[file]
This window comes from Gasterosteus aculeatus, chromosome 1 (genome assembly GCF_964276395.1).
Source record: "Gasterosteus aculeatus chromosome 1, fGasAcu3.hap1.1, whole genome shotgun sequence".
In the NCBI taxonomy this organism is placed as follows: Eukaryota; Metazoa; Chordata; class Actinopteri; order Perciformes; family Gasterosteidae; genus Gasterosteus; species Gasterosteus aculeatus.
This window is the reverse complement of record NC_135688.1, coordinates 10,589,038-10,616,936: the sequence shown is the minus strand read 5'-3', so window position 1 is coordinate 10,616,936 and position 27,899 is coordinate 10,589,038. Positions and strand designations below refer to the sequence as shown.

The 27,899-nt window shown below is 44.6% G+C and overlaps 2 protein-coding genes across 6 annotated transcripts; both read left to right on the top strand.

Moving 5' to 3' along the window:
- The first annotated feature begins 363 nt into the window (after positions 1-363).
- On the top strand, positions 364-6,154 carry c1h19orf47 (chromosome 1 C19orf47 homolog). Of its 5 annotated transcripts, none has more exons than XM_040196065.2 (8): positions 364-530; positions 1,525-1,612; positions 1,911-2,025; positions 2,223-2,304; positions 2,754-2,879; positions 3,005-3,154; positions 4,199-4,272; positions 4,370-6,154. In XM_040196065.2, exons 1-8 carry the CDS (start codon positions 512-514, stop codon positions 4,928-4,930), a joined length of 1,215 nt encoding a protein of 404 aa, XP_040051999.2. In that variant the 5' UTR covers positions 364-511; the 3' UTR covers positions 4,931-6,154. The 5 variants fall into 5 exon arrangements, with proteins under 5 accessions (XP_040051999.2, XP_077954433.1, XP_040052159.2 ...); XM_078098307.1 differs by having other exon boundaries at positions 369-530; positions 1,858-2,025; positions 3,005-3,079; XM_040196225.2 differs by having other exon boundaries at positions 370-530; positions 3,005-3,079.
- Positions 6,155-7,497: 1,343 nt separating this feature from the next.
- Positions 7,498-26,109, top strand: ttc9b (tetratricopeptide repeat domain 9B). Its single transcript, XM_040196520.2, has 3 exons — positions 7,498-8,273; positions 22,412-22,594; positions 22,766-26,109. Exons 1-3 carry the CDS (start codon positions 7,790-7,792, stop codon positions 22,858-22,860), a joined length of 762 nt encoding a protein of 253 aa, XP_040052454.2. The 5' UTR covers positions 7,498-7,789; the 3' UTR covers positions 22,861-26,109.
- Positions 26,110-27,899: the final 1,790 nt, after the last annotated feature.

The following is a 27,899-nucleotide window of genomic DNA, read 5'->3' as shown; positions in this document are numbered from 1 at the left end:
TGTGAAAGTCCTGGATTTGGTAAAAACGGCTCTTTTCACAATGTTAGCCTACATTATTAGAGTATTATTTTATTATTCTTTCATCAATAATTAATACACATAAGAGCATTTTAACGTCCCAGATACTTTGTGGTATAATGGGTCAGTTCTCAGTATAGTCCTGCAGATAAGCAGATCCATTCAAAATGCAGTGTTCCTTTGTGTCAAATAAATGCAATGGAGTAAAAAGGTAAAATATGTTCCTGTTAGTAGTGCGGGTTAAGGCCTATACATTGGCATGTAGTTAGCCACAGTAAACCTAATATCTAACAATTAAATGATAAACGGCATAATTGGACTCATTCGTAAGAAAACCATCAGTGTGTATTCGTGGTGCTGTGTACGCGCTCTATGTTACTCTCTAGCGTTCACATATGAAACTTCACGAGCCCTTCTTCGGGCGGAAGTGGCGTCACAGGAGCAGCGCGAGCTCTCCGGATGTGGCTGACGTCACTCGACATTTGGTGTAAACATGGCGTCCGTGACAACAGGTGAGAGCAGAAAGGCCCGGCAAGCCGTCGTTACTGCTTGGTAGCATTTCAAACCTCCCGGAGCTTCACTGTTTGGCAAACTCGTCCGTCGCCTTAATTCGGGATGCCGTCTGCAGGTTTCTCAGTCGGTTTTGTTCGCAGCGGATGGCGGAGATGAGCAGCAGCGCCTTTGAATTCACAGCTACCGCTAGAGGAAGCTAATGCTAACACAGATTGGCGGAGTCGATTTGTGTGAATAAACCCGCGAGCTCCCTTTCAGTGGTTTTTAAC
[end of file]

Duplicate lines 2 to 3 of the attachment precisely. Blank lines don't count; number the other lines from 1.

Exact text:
Source record: "Gasterosteus aculeatus chromosome 1, fGasAcu3.hap1.1, whole genome shotgun sequence".
In the NCBI taxonomy this organism is placed as follows: Eukaryota; Metazoa; Chordata; class Actinopteri; order Perciformes; family Gasterosteidae; genus Gasterosteus; species Gasterosteus aculeatus.